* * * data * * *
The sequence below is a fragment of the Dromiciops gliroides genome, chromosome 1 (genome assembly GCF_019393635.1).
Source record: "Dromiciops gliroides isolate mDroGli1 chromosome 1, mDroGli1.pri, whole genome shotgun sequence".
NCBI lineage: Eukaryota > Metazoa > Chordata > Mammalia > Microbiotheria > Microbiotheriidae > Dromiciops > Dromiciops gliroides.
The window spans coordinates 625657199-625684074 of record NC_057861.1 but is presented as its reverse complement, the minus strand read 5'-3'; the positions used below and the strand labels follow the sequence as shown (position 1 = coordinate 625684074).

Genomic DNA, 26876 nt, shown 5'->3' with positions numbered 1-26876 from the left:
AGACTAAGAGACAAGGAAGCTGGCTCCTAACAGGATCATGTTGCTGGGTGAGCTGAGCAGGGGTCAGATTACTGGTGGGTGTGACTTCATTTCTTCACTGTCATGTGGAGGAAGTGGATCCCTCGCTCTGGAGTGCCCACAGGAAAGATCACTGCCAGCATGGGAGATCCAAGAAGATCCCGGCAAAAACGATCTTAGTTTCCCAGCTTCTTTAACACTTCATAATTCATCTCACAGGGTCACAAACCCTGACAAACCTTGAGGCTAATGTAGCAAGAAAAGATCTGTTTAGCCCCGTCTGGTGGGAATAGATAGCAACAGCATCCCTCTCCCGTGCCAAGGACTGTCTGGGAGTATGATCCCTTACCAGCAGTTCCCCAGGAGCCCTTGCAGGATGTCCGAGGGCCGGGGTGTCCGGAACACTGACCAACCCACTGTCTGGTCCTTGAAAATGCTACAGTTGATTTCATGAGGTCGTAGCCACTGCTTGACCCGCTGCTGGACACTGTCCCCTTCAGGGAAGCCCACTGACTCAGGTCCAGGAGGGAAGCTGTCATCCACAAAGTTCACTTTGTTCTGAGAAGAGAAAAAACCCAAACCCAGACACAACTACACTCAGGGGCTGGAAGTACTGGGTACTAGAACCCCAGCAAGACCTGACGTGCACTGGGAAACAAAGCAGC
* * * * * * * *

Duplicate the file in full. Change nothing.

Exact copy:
The sequence below is a fragment of the Dromiciops gliroides genome, chromosome 1 (genome assembly GCF_019393635.1).
Source record: "Dromiciops gliroides isolate mDroGli1 chromosome 1, mDroGli1.pri, whole genome shotgun sequence".
NCBI lineage: Eukaryota > Metazoa > Chordata > Mammalia > Microbiotheria > Microbiotheriidae > Dromiciops > Dromiciops gliroides.
The window spans coordinates 625657199-625684074 of record NC_057861.1 but is presented as its reverse complement, the minus strand read 5'-3'; the positions used below and the strand labels follow the sequence as shown (position 1 = coordinate 625684074).

Genomic DNA, 26876 nt, shown 5'->3' with positions numbered 1-26876 from the left:
AGACTAAGAGACAAGGAAGCTGGCTCCTAACAGGATCATGTTGCTGGGTGAGCTGAGCAGGGGTCAGATTACTGGTGGGTGTGACTTCATTTCTTCACTGTCATGTGGAGGAAGTGGATCCCTCGCTCTGGAGTGCCCACAGGAAAGATCACTGCCAGCATGGGAGATCCAAGAAGATCCCGGCAAAAACGATCTTAGTTTCCCAGCTTCTTTAACACTTCATAATTCATCTCACAGGGTCACAAACCCTGACAAACCTTGAGGCTAATGTAGCAAGAAAAGATCTGTTTAGCCCCGTCTGGTGGGAATAGATAGCAACAGCATCCCTCTCCCGTGCCAAGGACTGTCTGGGAGTATGATCCCTTACCAGCAGTTCCCCAGGAGCCCTTGCAGGATGTCCGAGGGCCGGGGTGTCCGGAACACTGACCAACCCACTGTCTGGTCCTTGAAAATGCTACAGTTGATTTCATGAGGTCGTAGCCACTGCTTGACCCGCTGCTGGACACTGTCCCCTTCAGGGAAGCCCACTGACTCAGGTCCAGGAGGGAAGCTGTCATCCACAAAGTTCACTTTGTTCTGAGAAGAGAAAAAACCCAAACCCAGACACAACTACACTCAGGGGCTGGAAGTACTGGGTACTAGAACCCCAGCAAGACCTGACGTGCACTGGGAAACAAAGCAGC